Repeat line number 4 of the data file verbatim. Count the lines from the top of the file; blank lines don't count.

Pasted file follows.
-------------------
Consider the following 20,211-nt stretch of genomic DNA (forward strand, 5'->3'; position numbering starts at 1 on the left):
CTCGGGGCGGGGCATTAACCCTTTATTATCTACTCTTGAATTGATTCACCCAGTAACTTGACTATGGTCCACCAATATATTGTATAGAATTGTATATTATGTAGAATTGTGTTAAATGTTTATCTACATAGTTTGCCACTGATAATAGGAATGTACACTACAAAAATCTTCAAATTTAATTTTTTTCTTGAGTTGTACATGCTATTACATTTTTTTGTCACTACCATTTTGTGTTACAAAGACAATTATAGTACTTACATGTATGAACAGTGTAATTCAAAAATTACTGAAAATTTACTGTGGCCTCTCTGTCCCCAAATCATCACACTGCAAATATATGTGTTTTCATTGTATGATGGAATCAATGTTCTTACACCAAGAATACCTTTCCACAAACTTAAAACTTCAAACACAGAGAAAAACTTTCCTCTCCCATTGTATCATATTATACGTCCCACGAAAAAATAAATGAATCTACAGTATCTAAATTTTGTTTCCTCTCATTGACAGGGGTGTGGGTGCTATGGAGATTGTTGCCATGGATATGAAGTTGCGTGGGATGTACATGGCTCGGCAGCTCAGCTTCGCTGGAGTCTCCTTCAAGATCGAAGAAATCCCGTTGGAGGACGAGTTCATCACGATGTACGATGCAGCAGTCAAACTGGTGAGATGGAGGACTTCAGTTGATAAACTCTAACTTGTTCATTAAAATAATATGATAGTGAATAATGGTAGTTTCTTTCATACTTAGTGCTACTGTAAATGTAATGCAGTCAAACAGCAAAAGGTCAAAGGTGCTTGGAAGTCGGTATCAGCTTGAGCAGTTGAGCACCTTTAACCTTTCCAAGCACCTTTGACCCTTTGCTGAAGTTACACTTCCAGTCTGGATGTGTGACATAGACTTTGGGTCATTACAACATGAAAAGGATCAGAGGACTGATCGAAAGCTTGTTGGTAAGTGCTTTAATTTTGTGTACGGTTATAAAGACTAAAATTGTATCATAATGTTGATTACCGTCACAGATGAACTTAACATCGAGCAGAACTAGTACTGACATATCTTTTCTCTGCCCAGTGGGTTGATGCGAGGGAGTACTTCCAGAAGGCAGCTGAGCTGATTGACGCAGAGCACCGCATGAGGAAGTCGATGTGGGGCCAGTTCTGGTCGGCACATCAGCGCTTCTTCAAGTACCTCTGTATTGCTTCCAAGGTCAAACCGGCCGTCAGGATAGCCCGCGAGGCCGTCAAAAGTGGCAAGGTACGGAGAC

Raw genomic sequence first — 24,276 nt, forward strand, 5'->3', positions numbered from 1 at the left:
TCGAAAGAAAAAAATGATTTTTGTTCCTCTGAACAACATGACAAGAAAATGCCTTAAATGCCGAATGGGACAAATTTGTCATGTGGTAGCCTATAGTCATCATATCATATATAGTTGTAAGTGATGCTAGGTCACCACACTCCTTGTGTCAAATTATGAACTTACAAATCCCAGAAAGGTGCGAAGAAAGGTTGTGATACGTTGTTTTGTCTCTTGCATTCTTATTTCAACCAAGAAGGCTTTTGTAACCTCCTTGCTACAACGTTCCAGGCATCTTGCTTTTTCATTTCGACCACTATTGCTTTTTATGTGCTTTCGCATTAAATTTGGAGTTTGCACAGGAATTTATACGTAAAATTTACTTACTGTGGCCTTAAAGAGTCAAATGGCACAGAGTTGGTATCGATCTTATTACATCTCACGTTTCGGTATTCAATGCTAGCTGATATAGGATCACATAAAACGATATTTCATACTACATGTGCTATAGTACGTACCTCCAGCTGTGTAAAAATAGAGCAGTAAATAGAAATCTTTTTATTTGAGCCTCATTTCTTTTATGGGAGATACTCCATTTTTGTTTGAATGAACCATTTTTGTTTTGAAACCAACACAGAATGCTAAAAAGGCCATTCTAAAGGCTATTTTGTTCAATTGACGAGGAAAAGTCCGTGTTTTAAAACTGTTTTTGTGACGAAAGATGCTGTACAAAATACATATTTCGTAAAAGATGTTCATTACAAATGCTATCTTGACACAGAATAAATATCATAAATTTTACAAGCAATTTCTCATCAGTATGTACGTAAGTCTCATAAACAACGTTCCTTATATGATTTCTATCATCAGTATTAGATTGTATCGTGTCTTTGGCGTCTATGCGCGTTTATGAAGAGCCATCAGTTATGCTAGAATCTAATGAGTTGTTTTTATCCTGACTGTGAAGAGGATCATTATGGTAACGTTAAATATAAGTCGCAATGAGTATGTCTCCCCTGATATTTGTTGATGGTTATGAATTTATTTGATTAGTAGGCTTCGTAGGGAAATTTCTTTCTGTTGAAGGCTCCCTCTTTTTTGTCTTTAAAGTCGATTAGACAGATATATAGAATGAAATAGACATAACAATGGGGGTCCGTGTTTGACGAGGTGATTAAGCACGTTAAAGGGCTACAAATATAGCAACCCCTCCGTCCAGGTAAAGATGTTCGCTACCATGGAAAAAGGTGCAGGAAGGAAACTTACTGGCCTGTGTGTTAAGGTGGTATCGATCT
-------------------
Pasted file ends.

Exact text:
TCGAAAGAAAAAAATGATTTTTGTTCCTCTGAACAACATGACAAGAAAATGCCTTAAATGCCGAATGGGACAAATTTGTCATGTGGTAGCCTATAGTCATCATATCATATATAGTTGTAAGTGATGCTAGGTCACCACACTCCTTGTGTCAAATTATGAACTTACAAATCCCAGAAAGGTGCGAAGAAAGGTTGTGATACGTTGTTTTGTCTCTTGCATTCTTATTTCAACCAAGAAGGCTTTTGTAACCTCCTTGCTACAACGTTCCAGGCATCTTGCTTTTTCATTTCGACCACTATTGCTTTTTATGTGCTTTCGCATTAAATTTGGAGTTTGCACAGGAATTTATACGTAAAATTTACTTACTGTGGCCTTAAAGAGTCAAATGGCACAGAGTTGGTATCGATCTTATTACATCTCACGTTTCGGTATTCAATGCTAGCTGATATAGGATCACATAAAACGATATTTCATACTACATGTGCTATAGTACGTACCTCCAGCTGTGTAAAAATAGAGCAGTAAATAGAAATCTTTTTATTTGAGCCTCATTTCTTTTATGGGAGATACTCCATTTTTGTTTGAATGAACCATTTTTGTTTTGAAACCAACACAGAATGCTAAAAAGGCCATTCTAAAGGCTATTTTGTTCAATTGACGAGGAAAAGTCCGTGTTTTAAAACTGTTTTTGTGACGAAAGATGCTGTACAAAATACATATTTCGTAAAAGATGTTCATTACAAATGCTATCTTGACACAGAATAAATATCATAAATTTTACAAGCAATTTCTCATCAGTATGTACGTAAGTCTCATAAACAACGTTCCTTATATGATTTCTATCATCAGTATTAGATTGTATCGTGTCTTTGGCGTCTATGCGCGTTTATGAAGAGCCATCAGTTATGCTAGAATCTAATGAGTTGTTTTTATCCTGACTGTGAAGAGGATCATTATGGTAACGTTAAATATAAGTCGCAATGAGTATGTCTCCCCTGATATTTGTTGATGGTTATGAATTTATTTGATTAGTAGGCTTCGTAGGGAAATTTCTTTCTGTTGAAGGCTCCCTCTTTTTTGTCTTTAAAGTCGATTAGACAGATATATAGAATGAAATAGACATAACAATGGGGGTCCGTGTTTGACGAGGTGATTAAGCACGTTAAAGGGCTACAAATATAGCAACCCCTCCGTCCAGGTAAAGATGTTCGCTACCATGGAAAAAGGTGCAGGAAGGAAACTTACTGGCCTGTGTGTTAAGGTGGTATCGATCT